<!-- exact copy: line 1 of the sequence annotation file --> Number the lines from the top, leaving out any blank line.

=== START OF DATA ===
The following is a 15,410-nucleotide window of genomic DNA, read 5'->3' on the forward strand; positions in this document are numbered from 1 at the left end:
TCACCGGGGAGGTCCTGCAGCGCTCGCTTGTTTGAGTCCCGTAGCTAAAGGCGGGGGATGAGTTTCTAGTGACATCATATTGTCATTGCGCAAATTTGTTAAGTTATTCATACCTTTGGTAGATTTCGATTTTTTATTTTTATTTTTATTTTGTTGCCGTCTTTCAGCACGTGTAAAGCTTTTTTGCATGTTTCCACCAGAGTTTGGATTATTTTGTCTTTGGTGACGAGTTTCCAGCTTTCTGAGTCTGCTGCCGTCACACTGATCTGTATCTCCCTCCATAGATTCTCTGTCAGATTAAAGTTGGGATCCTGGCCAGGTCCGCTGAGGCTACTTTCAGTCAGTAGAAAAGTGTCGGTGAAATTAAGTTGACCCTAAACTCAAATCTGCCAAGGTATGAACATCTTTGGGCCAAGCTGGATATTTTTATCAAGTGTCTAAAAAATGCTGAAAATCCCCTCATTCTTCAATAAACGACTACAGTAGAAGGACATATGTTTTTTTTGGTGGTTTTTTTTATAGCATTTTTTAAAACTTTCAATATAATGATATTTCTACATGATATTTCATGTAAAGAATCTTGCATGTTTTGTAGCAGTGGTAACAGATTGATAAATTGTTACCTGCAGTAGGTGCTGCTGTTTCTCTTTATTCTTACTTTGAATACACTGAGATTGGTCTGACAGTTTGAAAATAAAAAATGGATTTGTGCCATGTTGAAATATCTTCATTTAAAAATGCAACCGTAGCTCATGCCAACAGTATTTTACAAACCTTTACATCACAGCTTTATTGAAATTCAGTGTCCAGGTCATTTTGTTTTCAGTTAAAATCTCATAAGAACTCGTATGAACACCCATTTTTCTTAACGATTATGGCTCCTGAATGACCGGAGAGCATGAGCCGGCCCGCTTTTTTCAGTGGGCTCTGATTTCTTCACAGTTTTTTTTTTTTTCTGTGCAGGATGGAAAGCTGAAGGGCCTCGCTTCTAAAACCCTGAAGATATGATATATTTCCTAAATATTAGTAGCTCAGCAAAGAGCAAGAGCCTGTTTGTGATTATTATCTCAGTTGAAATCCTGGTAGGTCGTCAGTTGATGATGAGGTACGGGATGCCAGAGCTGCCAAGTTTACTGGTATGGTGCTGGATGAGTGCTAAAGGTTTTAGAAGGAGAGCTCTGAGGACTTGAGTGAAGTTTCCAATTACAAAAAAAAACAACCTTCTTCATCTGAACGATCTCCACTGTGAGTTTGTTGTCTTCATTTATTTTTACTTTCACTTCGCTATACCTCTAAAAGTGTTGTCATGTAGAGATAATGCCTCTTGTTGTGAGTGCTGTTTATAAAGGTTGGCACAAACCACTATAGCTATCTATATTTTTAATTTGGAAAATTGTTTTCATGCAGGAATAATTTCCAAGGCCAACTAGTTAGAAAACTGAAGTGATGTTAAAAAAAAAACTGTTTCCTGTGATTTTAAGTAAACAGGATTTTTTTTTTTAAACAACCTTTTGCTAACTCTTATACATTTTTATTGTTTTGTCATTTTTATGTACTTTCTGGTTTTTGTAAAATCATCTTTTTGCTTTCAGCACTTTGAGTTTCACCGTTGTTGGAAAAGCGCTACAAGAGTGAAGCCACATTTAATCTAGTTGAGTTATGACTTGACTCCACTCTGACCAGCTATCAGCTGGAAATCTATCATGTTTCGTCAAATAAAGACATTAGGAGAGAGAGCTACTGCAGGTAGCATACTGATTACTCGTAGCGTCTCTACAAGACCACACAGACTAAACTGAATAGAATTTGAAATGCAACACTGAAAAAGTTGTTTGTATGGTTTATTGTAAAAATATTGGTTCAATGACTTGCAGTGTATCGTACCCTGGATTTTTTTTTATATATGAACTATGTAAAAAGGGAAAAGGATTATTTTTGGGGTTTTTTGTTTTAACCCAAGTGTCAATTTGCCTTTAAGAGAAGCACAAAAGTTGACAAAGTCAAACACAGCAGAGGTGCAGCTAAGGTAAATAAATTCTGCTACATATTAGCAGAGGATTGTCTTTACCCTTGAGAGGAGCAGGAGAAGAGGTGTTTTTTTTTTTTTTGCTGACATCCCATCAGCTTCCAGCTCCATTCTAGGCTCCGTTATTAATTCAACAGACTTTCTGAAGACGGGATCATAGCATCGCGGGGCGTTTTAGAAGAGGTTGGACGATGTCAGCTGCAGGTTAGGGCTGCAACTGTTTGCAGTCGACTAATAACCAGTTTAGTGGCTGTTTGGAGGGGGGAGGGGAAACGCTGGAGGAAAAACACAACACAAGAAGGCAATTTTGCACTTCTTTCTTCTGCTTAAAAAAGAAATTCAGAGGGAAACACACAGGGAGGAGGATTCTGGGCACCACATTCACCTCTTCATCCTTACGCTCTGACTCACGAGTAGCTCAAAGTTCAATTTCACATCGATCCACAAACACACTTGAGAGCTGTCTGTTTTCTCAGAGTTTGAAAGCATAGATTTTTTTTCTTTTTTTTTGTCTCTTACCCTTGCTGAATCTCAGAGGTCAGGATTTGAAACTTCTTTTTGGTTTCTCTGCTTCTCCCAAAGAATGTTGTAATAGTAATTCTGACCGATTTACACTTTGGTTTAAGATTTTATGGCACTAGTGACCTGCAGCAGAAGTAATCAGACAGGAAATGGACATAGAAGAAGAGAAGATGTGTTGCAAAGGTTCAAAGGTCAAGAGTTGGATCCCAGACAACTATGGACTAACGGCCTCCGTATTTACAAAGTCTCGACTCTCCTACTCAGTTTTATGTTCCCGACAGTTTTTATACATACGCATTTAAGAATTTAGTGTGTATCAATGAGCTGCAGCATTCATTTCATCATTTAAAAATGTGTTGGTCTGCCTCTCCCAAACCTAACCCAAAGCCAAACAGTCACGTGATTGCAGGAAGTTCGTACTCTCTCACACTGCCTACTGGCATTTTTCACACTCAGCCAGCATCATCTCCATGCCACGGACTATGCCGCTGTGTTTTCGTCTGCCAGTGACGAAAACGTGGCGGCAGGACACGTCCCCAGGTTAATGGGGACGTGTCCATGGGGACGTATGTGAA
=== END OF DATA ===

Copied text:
The following is a 15,410-nucleotide window of genomic DNA, read 5'->3' on the forward strand; positions in this document are numbered from 1 at the left end: